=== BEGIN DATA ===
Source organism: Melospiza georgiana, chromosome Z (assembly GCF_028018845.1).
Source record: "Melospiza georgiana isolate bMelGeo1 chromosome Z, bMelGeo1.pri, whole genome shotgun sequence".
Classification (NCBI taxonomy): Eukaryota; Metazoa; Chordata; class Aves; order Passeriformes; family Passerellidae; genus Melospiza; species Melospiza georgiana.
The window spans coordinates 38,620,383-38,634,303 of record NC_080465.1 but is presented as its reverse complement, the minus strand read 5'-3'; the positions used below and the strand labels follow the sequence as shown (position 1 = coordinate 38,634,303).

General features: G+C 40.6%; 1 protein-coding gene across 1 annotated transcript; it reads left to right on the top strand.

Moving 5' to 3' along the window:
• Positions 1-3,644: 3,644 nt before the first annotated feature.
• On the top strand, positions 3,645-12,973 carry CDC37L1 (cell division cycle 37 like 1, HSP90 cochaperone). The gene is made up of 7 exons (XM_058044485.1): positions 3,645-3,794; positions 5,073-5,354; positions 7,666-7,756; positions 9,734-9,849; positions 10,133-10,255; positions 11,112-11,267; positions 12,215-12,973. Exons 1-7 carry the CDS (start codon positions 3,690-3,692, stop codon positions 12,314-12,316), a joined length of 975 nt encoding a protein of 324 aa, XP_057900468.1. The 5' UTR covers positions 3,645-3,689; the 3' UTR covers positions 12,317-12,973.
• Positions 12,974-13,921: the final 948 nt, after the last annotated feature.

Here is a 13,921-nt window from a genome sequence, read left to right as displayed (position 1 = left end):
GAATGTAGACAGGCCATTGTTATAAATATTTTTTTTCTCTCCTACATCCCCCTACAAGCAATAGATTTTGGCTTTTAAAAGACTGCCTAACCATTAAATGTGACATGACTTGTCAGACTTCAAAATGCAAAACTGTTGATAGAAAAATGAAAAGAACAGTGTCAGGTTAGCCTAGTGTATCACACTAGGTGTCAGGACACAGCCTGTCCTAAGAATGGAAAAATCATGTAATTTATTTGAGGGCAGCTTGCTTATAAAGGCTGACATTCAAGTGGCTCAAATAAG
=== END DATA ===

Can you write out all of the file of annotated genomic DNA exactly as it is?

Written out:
Source organism: Melospiza georgiana, chromosome Z (assembly GCF_028018845.1).
Source record: "Melospiza georgiana isolate bMelGeo1 chromosome Z, bMelGeo1.pri, whole genome shotgun sequence".
Classification (NCBI taxonomy): Eukaryota; Metazoa; Chordata; class Aves; order Passeriformes; family Passerellidae; genus Melospiza; species Melospiza georgiana.
The window spans coordinates 38,620,383-38,634,303 of record NC_080465.1 but is presented as its reverse complement, the minus strand read 5'-3'; the positions used below and the strand labels follow the sequence as shown (position 1 = coordinate 38,634,303).

General features: G+C 40.6%; 1 protein-coding gene across 1 annotated transcript; it reads left to right on the top strand.

Moving 5' to 3' along the window:
• Positions 1-3,644: 3,644 nt before the first annotated feature.
• On the top strand, positions 3,645-12,973 carry CDC37L1 (cell division cycle 37 like 1, HSP90 cochaperone). The gene is made up of 7 exons (XM_058044485.1): positions 3,645-3,794; positions 5,073-5,354; positions 7,666-7,756; positions 9,734-9,849; positions 10,133-10,255; positions 11,112-11,267; positions 12,215-12,973. Exons 1-7 carry the CDS (start codon positions 3,690-3,692, stop codon positions 12,314-12,316), a joined length of 975 nt encoding a protein of 324 aa, XP_057900468.1. The 5' UTR covers positions 3,645-3,689; the 3' UTR covers positions 12,317-12,973.
• Positions 12,974-13,921: the final 948 nt, after the last annotated feature.

Here is a 13,921-nt window from a genome sequence, read left to right as displayed (position 1 = left end):
GAATGTAGACAGGCCATTGTTATAAATATTTTTTTTCTCTCCTACATCCCCCTACAAGCAATAGATTTTGGCTTTTAAAAGACTGCCTAACCATTAAATGTGACATGACTTGTCAGACTTCAAAATGCAAAACTGTTGATAGAAAAATGAAAAGAACAGTGTCAGGTTAGCCTAGTGTATCACACTAGGTGTCAGGACACAGCCTGTCCTAAGAATGGAAAAATCATGTAATTTATTTGAGGGCAGCTTGCTTATAAAGGCTGACATTCAAGTGGCTCAAATAAG